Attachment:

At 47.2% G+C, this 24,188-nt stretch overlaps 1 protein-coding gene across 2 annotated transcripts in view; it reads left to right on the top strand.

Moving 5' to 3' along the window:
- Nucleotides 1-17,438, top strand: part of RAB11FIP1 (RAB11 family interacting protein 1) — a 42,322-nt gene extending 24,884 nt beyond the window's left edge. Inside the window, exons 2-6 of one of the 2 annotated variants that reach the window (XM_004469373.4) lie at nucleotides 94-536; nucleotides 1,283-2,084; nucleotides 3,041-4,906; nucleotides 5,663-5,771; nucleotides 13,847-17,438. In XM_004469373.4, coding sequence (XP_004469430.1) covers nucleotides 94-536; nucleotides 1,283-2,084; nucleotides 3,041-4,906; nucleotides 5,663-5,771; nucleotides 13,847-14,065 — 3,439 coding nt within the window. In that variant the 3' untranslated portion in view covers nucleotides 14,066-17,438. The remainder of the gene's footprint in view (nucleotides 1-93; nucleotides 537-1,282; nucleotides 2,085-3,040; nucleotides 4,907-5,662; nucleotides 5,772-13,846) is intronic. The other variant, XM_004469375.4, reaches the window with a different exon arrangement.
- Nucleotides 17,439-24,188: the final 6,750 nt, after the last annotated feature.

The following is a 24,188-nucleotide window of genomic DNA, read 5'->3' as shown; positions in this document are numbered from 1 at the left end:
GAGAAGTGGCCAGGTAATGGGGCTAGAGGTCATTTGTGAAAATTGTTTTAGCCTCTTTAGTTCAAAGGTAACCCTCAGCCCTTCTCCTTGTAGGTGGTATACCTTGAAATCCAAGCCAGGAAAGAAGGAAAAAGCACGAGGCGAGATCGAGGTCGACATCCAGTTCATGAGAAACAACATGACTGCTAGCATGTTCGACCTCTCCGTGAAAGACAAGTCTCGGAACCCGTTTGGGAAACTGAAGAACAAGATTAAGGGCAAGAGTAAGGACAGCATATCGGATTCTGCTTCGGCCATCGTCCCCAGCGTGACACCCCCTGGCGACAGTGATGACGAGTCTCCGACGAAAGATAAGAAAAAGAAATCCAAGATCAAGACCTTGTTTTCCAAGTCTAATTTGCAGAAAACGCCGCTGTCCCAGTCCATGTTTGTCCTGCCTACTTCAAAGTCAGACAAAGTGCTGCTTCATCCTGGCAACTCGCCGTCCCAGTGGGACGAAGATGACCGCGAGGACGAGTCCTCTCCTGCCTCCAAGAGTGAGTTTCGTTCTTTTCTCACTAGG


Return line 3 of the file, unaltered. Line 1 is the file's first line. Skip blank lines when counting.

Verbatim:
- Nucleotides 1-17,438, top strand: part of RAB11FIP1 (RAB11 family interacting protein 1) — a 42,322-nt gene extending 24,884 nt beyond the window's left edge. Inside the window, exons 2-6 of one of the 2 annotated variants that reach the window (XM_004469373.4) lie at nucleotides 94-536; nucleotides 1,283-2,084; nucleotides 3,041-4,906; nucleotides 5,663-5,771; nucleotides 13,847-17,438. In XM_004469373.4, coding sequence (XP_004469430.1) covers nucleotides 94-536; nucleotides 1,283-2,084; nucleotides 3,041-4,906; nucleotides 5,663-5,771; nucleotides 13,847-14,065 — 3,439 coding nt within the window. In that variant the 3' untranslated portion in view covers nucleotides 14,066-17,438. The remainder of the gene's footprint in view (nucleotides 1-93; nucleotides 537-1,282; nucleotides 2,085-3,040; nucleotides 4,907-5,662; nucleotides 5,772-13,846) is intronic. The other variant, XM_004469375.4, reaches the window with a different exon arrangement.